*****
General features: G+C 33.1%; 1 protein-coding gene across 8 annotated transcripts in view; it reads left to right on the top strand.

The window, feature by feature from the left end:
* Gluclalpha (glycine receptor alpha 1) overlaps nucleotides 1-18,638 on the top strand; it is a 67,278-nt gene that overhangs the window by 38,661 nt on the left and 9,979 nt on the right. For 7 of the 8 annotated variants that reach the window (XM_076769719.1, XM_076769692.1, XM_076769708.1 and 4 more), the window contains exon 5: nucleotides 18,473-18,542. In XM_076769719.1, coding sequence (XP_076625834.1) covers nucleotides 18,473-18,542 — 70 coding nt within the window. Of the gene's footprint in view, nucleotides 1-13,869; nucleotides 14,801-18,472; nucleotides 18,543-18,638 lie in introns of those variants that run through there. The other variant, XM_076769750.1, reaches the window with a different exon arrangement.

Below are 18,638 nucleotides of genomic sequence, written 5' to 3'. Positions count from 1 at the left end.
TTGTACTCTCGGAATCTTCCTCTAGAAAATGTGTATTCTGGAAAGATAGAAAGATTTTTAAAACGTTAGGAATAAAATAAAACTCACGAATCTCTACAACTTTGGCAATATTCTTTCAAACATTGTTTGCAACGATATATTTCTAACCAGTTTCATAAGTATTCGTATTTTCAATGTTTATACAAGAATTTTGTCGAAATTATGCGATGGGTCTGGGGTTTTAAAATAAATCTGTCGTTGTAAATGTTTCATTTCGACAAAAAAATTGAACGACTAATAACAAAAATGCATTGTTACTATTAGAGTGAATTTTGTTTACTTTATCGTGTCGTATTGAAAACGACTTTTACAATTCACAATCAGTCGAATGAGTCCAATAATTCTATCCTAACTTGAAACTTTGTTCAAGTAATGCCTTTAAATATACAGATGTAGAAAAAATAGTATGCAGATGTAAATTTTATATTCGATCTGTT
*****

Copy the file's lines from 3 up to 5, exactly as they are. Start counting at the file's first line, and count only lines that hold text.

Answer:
* Gluclalpha (glycine receptor alpha 1) overlaps nucleotides 1-18,638 on the top strand; it is a 67,278-nt gene that overhangs the window by 38,661 nt on the left and 9,979 nt on the right. For 7 of the 8 annotated variants that reach the window (XM_076769719.1, XM_076769692.1, XM_076769708.1 and 4 more), the window contains exon 5: nucleotides 18,473-18,542. In XM_076769719.1, coding sequence (XP_076625834.1) covers nucleotides 18,473-18,542 — 70 coding nt within the window. Of the gene's footprint in view, nucleotides 1-13,869; nucleotides 14,801-18,472; nucleotides 18,543-18,638 lie in introns of those variants that run through there. The other variant, XM_076769750.1, reaches the window with a different exon arrangement.

Below are 18,638 nucleotides of genomic sequence, written 5' to 3'. Positions count from 1 at the left end.
TTGTACTCTCGGAATCTTCCTCTAGAAAATGTGTATTCTGGAAAGATAGAAAGATTTTTAAAACGTTAGGAATAAAATAAAACTCACGAATCTCTACAACTTTGGCAATATTCTTTCAAACATTGTTTGCAACGATATATTTCTAACCAGTTTCATAAGTATTCGTATTTTCAATGTTTATACAAGAATTTTGTCGAAATTATGCGATGGGTCTGGGGTTTTAAAATAAATCTGTCGTTGTAAATGTTTCATTTCGACAAAAAAATTGAACGACTAATAACAAAAATGCATTGTTACTATTAGAGTGAATTTTGTTTACTTTATCGTGTCGTATTGAAAACGACTTTTACAATTCACAATCAGTCGAATGAGTCCAATAATTCTATCCTAACTTGAAACTTTGTTCAAGTAATGCCTTTAAATATACAGATGTAGAAAAAATAGTATGCAGATGTAAATTTTATATTCGATCTGTT